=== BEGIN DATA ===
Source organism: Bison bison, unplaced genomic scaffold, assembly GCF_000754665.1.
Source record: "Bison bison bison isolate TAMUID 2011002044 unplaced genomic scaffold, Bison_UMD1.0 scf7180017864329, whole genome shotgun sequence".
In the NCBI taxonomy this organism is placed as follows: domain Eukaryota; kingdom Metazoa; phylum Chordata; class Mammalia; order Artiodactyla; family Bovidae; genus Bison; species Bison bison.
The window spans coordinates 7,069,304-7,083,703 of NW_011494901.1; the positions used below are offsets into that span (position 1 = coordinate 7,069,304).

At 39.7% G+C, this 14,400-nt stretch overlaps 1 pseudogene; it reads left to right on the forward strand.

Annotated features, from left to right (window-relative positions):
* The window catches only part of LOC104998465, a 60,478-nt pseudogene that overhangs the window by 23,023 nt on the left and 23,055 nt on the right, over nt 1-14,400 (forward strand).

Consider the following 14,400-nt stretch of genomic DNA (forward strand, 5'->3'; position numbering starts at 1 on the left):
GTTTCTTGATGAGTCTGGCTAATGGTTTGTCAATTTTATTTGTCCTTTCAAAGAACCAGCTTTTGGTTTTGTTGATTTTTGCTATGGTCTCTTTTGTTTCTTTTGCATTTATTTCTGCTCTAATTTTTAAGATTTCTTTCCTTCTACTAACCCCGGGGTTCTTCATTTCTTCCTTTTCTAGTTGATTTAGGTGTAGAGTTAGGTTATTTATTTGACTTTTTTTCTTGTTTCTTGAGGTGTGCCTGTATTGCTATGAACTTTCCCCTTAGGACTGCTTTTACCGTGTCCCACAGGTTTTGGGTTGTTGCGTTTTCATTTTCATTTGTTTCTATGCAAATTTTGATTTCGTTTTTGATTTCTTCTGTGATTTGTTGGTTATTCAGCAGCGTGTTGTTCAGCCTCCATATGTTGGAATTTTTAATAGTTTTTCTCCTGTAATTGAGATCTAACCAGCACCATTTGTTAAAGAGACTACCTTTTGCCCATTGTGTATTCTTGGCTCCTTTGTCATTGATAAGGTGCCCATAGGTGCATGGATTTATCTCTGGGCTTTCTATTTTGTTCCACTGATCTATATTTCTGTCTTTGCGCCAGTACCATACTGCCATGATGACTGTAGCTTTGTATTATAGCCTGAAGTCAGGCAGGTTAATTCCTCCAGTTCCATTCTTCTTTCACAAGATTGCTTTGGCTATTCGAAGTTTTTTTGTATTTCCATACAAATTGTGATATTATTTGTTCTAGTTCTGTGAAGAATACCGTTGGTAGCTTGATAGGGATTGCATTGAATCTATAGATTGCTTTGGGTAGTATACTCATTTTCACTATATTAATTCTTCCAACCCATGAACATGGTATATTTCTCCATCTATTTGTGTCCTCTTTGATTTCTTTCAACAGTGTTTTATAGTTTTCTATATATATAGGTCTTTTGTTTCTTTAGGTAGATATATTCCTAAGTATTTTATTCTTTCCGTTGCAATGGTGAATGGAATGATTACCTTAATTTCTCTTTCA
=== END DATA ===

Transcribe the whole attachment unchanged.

Source organism: Bison bison, unplaced genomic scaffold, assembly GCF_000754665.1.
Source record: "Bison bison bison isolate TAMUID 2011002044 unplaced genomic scaffold, Bison_UMD1.0 scf7180017864329, whole genome shotgun sequence".
In the NCBI taxonomy this organism is placed as follows: domain Eukaryota; kingdom Metazoa; phylum Chordata; class Mammalia; order Artiodactyla; family Bovidae; genus Bison; species Bison bison.
The window spans coordinates 7,069,304-7,083,703 of NW_011494901.1; the positions used below are offsets into that span (position 1 = coordinate 7,069,304).

At 39.7% G+C, this 14,400-nt stretch overlaps 1 pseudogene; it reads left to right on the forward strand.

Annotated features, from left to right (window-relative positions):
* The window catches only part of LOC104998465, a 60,478-nt pseudogene that overhangs the window by 23,023 nt on the left and 23,055 nt on the right, over nt 1-14,400 (forward strand).

Consider the following 14,400-nt stretch of genomic DNA (forward strand, 5'->3'; position numbering starts at 1 on the left):
GTTTCTTGATGAGTCTGGCTAATGGTTTGTCAATTTTATTTGTCCTTTCAAAGAACCAGCTTTTGGTTTTGTTGATTTTTGCTATGGTCTCTTTTGTTTCTTTTGCATTTATTTCTGCTCTAATTTTTAAGATTTCTTTCCTTCTACTAACCCCGGGGTTCTTCATTTCTTCCTTTTCTAGTTGATTTAGGTGTAGAGTTAGGTTATTTATTTGACTTTTTTTCTTGTTTCTTGAGGTGTGCCTGTATTGCTATGAACTTTCCCCTTAGGACTGCTTTTACCGTGTCCCACAGGTTTTGGGTTGTTGCGTTTTCATTTTCATTTGTTTCTATGCAAATTTTGATTTCGTTTTTGATTTCTTCTGTGATTTGTTGGTTATTCAGCAGCGTGTTGTTCAGCCTCCATATGTTGGAATTTTTAATAGTTTTTCTCCTGTAATTGAGATCTAACCAGCACCATTTGTTAAAGAGACTACCTTTTGCCCATTGTGTATTCTTGGCTCCTTTGTCATTGATAAGGTGCCCATAGGTGCATGGATTTATCTCTGGGCTTTCTATTTTGTTCCACTGATCTATATTTCTGTCTTTGCGCCAGTACCATACTGCCATGATGACTGTAGCTTTGTATTATAGCCTGAAGTCAGGCAGGTTAATTCCTCCAGTTCCATTCTTCTTTCACAAGATTGCTTTGGCTATTCGAAGTTTTTTTGTATTTCCATACAAATTGTGATATTATTTGTTCTAGTTCTGTGAAGAATACCGTTGGTAGCTTGATAGGGATTGCATTGAATCTATAGATTGCTTTGGGTAGTATACTCATTTTCACTATATTAATTCTTCCAACCCATGAACATGGTATATTTCTCCATCTATTTGTGTCCTCTTTGATTTCTTTCAACAGTGTTTTATAGTTTTCTATATATATAGGTCTTTTGTTTCTTTAGGTAGATATATTCCTAAGTATTTTATTCTTTCCGTTGCAATGGTGAATGGAATGATTACCTTAATTTCTCTTTCA